Sunday, August 27, 2006

Harvest Time

It's been busy here at Swamp Creek Farm. I am trying to get the high tunnel up and start the simple wood shed while taking care of the field. We have most of the hay cut, but still need to finish, and now I need to till in the wheat and oat straw. I dug up the elderberries from the orchard and brought them to the house until I decide where to move them because they were so close to the fence that is probably going to have to be moved because of this upcoming eminent domain road job. Eddy and I checked the orchard trees and dug up the dead trees. I was ecstatic to find that both the Nova and Golden Spice pear trees were still alive, as are the Knobbed Russet and Egremont Russet. So along with the Fameuse that is thriving, I still have three apple trees, two pear trees, and one Bali pie cherry tree so alive. I want to place an order for trees for fall planting from St. Lawrence Nursery in New York early next week and the cost now is going to be a lot easier to bear! I think I will move the orchard to the south end of the field but still have not decided exactly where I will put everything.

Went to the Farmers Market yesterday and got all the way to Fifield before I realized that I had forgotten the change purse. I wound up being half an hour late, but Nate (a fellow vendor) graciously parked the van in a tight spot for me and I was able to get quickly set up. I was surprised at how many people were there. I sold just about all the zucchini and squash this week, my Stupice tomatoes, and all but two of the Lemon cucumbers. No one is buying my wheat bouquets yet, but I will not go down on my price. The wheat is an unusual variety for this area (Polk hard red spring wheat from Johnny's Seeds in Maine) and I spent a good two weeks sorting, counting stems and bundling each bouquet. In the garden I still have summer squash and zucchini coming, and the fall Bull's Blood beets are looking good. Those will probably be ready about the middle of September. The winter squash is looking good as are the New England Pie Pumpkins -- if I can keep the deer out of the patch! I really want to have some Blue Hubbard squash to eat. I ordered a roll of Agribon 19 from Johnny's Seeds and hopefully will have it before the full moon on September 7th (when I expect the first hard frost). If I can cover everything before hard frost occurs, I think I can keep the harvest going till the end of the farmers market. I am still hopeful about getting basil and beans, but the sweet corn and okra I think are goners. Tomorrow I will dig the sweet potatoes and Yellow Finn potatoes for next Saturday's market. Also will bring some collard greens. I love collards! I think they are the best tasting of the greens, and they are great to freeze, which I think is the best way to preserve their flavor. I will save the German Butterball potatoes for a later market.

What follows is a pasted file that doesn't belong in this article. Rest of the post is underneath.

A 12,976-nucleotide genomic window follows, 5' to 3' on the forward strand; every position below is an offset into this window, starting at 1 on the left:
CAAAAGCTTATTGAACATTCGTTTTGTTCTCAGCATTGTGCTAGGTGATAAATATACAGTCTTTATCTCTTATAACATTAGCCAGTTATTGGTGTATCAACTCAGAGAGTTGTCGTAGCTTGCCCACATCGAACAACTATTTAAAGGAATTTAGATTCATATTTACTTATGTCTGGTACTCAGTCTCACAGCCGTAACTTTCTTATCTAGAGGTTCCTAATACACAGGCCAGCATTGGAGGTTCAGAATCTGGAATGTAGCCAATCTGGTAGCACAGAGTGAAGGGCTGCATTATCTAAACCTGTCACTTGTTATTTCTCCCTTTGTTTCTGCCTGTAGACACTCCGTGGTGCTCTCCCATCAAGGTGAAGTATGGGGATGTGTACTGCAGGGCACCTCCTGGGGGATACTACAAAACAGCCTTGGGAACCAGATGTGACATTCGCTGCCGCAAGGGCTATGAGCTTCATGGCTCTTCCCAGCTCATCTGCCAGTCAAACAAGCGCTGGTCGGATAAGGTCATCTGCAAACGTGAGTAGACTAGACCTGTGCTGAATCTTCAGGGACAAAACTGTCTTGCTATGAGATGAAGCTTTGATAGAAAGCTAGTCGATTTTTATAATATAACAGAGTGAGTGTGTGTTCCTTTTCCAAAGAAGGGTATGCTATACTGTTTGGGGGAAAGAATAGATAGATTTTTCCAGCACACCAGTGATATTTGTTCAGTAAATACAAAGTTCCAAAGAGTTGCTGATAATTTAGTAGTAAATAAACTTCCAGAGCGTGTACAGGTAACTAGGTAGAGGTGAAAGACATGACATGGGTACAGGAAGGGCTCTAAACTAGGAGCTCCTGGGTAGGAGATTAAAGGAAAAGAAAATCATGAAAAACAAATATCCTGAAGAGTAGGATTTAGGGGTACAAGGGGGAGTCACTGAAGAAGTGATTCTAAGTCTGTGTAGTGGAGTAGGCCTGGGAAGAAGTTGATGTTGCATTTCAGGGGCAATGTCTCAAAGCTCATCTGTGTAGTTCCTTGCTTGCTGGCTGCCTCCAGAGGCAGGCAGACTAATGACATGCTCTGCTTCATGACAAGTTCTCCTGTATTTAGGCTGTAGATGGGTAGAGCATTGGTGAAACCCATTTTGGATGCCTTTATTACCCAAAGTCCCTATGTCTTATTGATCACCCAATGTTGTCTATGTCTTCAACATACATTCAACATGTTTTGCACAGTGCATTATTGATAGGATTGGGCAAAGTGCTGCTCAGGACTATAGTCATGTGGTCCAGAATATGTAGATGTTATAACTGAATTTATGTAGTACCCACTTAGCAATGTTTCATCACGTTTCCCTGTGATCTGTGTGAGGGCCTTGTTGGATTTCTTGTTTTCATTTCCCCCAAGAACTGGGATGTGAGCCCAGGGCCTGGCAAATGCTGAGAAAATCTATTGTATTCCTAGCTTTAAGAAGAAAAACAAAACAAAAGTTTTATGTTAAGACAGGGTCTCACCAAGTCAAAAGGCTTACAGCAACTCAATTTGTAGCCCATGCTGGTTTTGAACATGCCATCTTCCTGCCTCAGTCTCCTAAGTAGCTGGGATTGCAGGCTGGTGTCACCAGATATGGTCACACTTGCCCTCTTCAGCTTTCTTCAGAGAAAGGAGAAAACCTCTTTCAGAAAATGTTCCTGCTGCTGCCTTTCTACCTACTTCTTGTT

Chin Lee and Lisa 1-7 are doing well. Most of the hens have grown back their feathers from molting and egg production is picking up again, although I expect that will not last too long with the daylight hours decreasing. Next year I will increase the flock.

We did well at the Butternut Fair this year. I was pleasantly surprised to get blue ribbons for my French cut green beans, the Dominique eggs, sugarless strawberry jam, lemon cucumbers, a Victorian crocheted doily, and my hand knitted scarecrow doll. The kosher style garlic dill pickles got a second place, and the Clarimore zucchini got third place.